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In 2004, the year before Mr. Catania became the Health Committee chairman, The Times reported that Chartered had been given an extra $2 million in 2002 to operate a 24-hour, seven-day-a-week health clinic. The Thompson firm got the money, but taxpayers never got their clinic.

In addition, an auditor blew Chartered’s cover with news that the health care firm had spent more than $12 million on other companies Mr. Thompson owned and charged the city double the highest rates paid to other clinics, and that Mr. Thompson had paid himself nearly $400,000 for management and consulting fees.

And get this: A transit company not owned by Mr. Thompson was charging patients only $1.70 for transportation, but Mr. Thompson’s transit company was charging Chartered patients more than three times that amount, $5.35.

To his credit, Mr. Catania requested that audit. He was also critical of a $7.5 million settlement the Gray administration agreed to pay last year to Mr. Thompson’s company in connection with a billing dispute over dental reimbursement rates. Mr. Thompson has stepped down, and Mr. Catania supports government takeover of Chartered.

See, when federal investigators began probing campaign finance irregularities, they raided Mr. Thompson’s home and offices. While we have yet to see the depth or breadth of that probe, suffice it to say that his managed care empire began crumbling into taxpayers’ laps way back with The Times’ initial stories. D.C. taxpayers are now left holding a near-empty bag.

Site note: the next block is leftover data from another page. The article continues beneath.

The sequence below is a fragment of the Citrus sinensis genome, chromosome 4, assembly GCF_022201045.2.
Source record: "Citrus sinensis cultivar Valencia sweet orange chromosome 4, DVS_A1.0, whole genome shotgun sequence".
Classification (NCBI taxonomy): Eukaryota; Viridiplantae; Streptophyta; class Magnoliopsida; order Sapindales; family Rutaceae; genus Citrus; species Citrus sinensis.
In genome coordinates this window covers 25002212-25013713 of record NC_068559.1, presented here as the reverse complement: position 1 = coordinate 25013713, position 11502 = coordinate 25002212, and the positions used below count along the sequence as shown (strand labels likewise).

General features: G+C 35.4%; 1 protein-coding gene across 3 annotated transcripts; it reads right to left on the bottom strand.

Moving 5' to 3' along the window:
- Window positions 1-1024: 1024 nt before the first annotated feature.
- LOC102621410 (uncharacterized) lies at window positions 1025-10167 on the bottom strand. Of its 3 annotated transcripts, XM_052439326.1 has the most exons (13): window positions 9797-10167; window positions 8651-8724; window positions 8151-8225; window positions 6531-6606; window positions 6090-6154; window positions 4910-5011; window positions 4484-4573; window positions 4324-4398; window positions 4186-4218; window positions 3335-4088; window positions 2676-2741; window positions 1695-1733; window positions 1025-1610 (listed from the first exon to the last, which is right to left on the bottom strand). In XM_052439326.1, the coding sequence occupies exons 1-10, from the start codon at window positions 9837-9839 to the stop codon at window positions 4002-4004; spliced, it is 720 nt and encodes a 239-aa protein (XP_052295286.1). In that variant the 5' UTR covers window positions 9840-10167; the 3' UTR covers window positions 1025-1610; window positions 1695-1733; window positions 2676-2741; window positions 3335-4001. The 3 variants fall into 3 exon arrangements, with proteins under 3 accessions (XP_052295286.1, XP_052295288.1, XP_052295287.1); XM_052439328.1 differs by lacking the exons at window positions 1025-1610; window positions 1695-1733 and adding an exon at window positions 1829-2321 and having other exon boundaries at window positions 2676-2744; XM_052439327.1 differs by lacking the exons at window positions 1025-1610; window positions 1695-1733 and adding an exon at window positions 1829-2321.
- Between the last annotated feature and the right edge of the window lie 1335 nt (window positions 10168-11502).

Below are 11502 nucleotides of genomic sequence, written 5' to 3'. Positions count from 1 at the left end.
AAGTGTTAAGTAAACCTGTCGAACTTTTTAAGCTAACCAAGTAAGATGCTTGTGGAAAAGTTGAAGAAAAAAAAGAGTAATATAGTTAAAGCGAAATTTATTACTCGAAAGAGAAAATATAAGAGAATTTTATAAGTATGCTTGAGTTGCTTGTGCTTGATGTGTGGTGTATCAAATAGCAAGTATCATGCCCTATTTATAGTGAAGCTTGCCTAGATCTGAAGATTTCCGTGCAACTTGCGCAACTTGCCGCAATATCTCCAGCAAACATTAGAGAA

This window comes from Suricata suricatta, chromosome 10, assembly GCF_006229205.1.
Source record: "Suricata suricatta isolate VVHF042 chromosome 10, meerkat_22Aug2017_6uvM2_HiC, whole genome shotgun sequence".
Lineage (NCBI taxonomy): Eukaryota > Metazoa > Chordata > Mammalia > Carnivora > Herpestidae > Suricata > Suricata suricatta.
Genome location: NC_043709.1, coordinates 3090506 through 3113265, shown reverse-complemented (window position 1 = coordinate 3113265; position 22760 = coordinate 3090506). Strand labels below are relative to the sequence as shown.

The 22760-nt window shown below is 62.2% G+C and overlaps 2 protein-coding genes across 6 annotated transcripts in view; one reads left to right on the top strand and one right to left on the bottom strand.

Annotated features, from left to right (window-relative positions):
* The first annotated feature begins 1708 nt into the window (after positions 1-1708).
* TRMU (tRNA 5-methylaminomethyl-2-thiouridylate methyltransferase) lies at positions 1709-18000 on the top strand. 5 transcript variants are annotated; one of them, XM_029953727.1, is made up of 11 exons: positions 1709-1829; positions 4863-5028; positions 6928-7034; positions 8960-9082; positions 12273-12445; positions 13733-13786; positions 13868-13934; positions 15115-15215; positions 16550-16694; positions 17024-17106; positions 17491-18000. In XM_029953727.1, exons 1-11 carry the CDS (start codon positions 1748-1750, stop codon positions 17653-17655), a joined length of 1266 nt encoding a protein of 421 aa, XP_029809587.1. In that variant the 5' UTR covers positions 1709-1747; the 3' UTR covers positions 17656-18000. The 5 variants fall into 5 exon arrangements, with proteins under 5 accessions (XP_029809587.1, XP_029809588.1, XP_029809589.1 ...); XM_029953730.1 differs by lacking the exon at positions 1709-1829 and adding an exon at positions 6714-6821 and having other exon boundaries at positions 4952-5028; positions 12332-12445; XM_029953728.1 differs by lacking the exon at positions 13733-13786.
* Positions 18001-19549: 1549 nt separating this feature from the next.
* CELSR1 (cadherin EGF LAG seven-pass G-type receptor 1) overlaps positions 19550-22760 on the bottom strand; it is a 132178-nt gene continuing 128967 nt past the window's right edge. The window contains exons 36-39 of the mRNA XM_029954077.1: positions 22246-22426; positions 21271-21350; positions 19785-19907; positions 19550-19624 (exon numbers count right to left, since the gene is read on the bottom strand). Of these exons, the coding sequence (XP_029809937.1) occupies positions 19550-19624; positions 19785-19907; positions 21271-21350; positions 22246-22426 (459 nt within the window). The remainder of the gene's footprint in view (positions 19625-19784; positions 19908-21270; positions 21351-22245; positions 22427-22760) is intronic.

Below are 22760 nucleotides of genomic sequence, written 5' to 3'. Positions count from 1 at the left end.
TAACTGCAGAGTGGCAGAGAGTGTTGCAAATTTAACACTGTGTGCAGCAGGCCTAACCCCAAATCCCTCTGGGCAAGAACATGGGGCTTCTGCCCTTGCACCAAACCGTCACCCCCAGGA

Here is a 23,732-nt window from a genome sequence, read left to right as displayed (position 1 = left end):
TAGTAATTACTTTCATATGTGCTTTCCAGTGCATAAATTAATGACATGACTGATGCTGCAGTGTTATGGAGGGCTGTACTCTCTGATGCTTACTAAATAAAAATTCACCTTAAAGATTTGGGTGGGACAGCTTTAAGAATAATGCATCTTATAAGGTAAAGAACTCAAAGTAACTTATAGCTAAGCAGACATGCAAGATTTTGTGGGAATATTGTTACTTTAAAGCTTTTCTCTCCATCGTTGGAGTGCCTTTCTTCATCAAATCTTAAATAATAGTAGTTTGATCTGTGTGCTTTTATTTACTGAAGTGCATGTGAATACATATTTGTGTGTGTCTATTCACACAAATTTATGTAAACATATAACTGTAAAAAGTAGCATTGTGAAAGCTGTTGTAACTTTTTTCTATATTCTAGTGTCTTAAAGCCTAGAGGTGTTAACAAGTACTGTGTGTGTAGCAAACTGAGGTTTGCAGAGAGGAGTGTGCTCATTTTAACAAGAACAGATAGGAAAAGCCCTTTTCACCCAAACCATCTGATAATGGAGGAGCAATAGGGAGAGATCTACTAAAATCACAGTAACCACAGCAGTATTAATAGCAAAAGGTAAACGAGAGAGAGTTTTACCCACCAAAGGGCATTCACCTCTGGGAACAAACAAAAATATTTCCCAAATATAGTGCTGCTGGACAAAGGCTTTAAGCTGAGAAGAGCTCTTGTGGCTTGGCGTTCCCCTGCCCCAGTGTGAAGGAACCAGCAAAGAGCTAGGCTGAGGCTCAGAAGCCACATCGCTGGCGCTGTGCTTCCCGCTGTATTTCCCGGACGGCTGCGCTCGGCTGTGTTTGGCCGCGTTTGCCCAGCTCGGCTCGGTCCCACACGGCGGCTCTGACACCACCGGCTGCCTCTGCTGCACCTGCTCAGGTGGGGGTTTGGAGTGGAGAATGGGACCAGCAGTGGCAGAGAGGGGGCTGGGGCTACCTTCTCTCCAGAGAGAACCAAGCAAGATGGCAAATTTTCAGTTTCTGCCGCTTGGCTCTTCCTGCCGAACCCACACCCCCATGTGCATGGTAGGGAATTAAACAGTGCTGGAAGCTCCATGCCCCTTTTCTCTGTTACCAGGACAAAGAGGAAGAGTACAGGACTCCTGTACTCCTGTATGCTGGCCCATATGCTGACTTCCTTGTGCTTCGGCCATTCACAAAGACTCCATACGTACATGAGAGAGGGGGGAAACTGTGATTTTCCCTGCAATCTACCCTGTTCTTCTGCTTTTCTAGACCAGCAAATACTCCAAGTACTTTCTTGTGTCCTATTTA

The government lifeline tossed to Chartered means taxpayers likely will be bilked again.

Then there’s Mr. Catania’s plan to keep sick and indigent folks who live east of the Anacostia River out of sight.

The short story is that the city’s public hospital, D.C. General, closed in 2001, and Mr. Catania became one of the leading voices for a private company to take over United Medical Center, the only full-service hospital east of the Anacostia River.

It has financial problems, too.

So much for oversight.

Mr. Catania seemingly has tried to make a concession, saying at a hearing this year that Chartered and United Medical have “neither managed care nor cost.”

The District needs a new vision on health care — one that isn’t in the hands of Mr. Catania and that neither mimics Romneycare nor Obamacare.

Deborah Simmons can be reached at

NOTE: An earlier version of this column did not indicate that HIV figures cited in a survey funded by the U.S. Centers for Disease Control and Prevention were drawn from areas with high infection rates and poverty.